Berkeley-based designer Erica Tanov will open her first Los Angeles boutique at The Row DTLA with regular hours starting next month. The 650-square-foot space, which will be open on Sundays starting this week, will feature an assortment of Tanov’s clothing, accessories and home goods, alongside a select group of independent designers and including Bay Area painter Emily Payne, Oregon ceramicist Notary Ceramics and furniture craftsman Russell Fong.
“It wasn’t on my radar to open a store in Los Angeles until Runyon Group approached me,” said Tanov of the shopping center developers behind Platform in Culver City. “When I saw that like-minded independent brands were also there, including Bay Area companies like Mission Workshop and Tartine, I was intrigued.”
Tanov said the “crumbling, industrial” vibe of the complex, the former American Apparel factories, which were built in 1918, appealed to her sensibility as well. “It was in some way very luxurious,” she said of the soaring ceilings with exposed beams and raw concrete floors. She added her own vintage fixtures and display cases and an enormous antique door she had in storage. Black powder-coated rolling racks completed the look.
Collaborations with California-based artists distinguish Tanov’s work, including fine art photographer Todd Hido, who produced a series to commemorate her 25th anniversary in 2014, and Tabitha Soren, Ariel Clute and Lena Wolff. Their work extends to Tanov’s luxury home interiors line.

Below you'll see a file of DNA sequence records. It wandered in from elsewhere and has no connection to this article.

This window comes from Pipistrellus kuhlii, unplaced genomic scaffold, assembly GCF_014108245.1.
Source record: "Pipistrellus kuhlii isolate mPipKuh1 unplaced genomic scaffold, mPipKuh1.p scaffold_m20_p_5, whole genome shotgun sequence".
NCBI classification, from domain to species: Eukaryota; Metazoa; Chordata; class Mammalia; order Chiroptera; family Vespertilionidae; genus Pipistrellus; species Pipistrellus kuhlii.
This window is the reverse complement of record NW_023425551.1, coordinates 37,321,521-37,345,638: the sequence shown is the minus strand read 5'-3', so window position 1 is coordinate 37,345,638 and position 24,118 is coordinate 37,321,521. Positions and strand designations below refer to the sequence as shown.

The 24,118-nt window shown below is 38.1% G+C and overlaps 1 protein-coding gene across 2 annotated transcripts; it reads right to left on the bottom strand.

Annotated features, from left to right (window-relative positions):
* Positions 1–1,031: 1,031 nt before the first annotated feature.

Other clothing brands available at the boutique include Elsa Esturgie, Lauren Manoogian, V: Room, Vivien Ramsay and Araks. A curated selection of jewelry includes Arielle De Pinto, Satomi Kawakita, Mary Mac Gill, Sarah McGuire, Kathleen Whitaker, Nan Collymore, Watersandstone, Ten Thousand Things, Takara and Etten Eller, Tanov also carries footwear brands Officine Creative, Aigle, Del Carlo and Ann Thomas.
Tanov decided to stop wholesaling her collection two years ago to focus on designing for her boutiques and e-commerce site, but she created a line of basics that she sells in about 25 other independent boutiques as an evergreen collection of best-selling items such as the Lola slipdress.
Of her longevity, she said, “I think it’s so important to stay fluid and go with the flow and be open to changing the way you do things. Not everything is going to work; so much of how I run my business is intuitive rather than textbook.”